“The water of every natural stream is declared to be the property of the public.” That text is from Article 16, Section 5 of the Colorado Constitution.

In the article by Terry Scanga, general manager of the Upper Arkansas Water Conservancy District posted on March 20, 2019, Scanga references numerous times that “Water in Colorado is allocated as a private property right…” With great respect for Terry and the services provided by the Upper Arkansas Water Conservancy District, how can the property of the public be allocated as a private property right?

This concept is frequency promoted by water rights holders and it erodes the true ownership of the public resource. A water right is the right to use a certain amount of water at a specific location, for a specific time, for specified beneficial uses. A water right is a usufructuary right not a private property right.

This was the concept in the Colorado Doctrine developed during the mining era before Colorado achieved statehood, and as I indicated, it is enshrined in the Colorado Constitution. Further, the Water Right Determination and Administration Act that became Article 92 of Title 37 of the Colorado Revised Statutes states as 37-92-102, “it is hereby declared to be the policy of the State of Colorado that all water in or tributary to natural surface streams … originating in or flowing into this state have always been and are hereby declared to be the property of the public, dedicated to the use of the people of the state, subject to appropriation…”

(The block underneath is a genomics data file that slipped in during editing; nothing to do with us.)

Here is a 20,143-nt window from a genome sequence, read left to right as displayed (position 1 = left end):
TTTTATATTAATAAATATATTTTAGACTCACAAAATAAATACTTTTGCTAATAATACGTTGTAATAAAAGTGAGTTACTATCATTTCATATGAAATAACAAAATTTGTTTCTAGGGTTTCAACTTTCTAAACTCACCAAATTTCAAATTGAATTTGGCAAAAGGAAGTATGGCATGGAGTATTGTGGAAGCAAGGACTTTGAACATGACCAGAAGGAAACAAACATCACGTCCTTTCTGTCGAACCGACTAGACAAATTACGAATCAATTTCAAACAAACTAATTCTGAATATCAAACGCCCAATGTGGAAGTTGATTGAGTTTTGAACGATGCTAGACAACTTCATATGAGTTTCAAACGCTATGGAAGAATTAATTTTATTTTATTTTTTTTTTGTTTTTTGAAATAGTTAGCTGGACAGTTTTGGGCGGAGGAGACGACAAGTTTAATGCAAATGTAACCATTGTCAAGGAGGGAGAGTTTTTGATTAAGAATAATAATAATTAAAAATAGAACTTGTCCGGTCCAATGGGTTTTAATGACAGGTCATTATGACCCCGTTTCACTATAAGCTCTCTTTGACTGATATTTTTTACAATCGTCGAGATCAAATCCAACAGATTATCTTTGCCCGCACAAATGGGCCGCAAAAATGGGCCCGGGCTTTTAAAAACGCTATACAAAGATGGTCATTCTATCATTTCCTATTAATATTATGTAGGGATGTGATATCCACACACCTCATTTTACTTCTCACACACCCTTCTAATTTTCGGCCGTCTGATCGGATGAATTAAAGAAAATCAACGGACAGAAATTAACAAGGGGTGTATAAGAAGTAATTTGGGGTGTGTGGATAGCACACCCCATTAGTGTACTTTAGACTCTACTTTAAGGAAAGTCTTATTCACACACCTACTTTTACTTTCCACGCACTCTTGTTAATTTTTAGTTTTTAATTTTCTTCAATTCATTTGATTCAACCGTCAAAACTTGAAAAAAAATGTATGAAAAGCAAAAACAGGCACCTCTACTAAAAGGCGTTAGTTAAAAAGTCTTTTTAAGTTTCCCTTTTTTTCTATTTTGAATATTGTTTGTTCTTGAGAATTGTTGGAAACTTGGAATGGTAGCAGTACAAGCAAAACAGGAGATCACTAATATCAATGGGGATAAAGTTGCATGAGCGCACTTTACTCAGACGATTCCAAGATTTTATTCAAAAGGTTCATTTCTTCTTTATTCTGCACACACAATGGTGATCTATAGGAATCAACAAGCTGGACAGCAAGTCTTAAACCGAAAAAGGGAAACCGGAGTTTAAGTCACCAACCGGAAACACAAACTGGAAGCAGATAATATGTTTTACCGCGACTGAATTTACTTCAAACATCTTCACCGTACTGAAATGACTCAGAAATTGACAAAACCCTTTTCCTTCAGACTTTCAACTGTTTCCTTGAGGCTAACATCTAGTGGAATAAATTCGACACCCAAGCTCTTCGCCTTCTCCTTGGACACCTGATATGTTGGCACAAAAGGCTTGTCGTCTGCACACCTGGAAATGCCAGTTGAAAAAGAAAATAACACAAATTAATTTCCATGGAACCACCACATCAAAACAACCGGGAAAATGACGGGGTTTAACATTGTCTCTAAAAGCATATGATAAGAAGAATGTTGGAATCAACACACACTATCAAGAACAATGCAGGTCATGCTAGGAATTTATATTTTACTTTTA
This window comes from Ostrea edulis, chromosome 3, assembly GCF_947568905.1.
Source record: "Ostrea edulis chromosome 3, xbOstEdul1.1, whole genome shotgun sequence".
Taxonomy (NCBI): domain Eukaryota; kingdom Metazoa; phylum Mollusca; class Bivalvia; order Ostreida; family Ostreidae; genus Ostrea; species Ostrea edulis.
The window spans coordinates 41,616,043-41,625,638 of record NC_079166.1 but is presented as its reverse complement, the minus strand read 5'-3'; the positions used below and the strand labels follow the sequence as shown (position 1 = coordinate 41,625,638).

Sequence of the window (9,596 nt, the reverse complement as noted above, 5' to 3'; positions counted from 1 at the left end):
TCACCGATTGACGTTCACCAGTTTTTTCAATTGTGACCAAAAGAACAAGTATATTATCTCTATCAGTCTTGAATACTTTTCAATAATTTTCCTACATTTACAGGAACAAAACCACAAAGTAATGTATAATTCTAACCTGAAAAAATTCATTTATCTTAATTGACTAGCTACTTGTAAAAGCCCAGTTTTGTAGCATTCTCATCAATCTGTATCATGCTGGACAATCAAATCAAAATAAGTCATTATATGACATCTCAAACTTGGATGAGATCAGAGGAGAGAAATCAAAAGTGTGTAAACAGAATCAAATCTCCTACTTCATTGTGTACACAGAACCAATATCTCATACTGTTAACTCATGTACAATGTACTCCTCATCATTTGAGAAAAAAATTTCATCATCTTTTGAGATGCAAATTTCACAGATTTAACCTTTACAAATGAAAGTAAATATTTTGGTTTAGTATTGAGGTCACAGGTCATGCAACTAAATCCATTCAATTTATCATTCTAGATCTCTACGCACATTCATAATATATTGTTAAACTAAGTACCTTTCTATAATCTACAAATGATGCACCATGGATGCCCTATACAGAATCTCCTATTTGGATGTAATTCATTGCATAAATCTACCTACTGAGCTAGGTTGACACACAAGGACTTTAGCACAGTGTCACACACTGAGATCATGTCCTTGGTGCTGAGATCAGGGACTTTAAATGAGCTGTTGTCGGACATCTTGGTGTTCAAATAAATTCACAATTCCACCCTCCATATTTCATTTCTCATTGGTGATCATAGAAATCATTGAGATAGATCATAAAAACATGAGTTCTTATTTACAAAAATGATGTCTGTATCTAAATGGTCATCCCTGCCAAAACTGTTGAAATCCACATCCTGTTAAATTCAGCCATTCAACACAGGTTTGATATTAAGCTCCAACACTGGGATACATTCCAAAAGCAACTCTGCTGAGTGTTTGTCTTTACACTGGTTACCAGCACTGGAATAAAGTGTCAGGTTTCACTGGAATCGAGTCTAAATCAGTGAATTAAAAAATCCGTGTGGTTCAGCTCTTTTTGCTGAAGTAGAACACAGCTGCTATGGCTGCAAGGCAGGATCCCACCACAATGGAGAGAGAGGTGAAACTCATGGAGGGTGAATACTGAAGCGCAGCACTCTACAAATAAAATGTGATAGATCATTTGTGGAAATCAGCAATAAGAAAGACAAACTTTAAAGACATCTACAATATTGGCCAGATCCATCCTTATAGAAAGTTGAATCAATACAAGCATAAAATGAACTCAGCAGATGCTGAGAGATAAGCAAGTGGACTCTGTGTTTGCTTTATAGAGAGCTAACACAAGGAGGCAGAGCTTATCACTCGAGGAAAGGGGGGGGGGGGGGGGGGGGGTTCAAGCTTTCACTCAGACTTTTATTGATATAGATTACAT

Yes, courts have given water rights similar attributes as private property rights, perhaps erroneously. The Constitution is clear, the resource belongs to the public. The public needs to remain vigilant to retain ownership of this resource. The Colorado Scenic Byways signs on the west side of Highway 285 just north of Centerville explain the concept of a water right quite well. Next time you drive by, stop and have a read.

Ralf Topper, Senior Hydrogeologist (retired)
Salida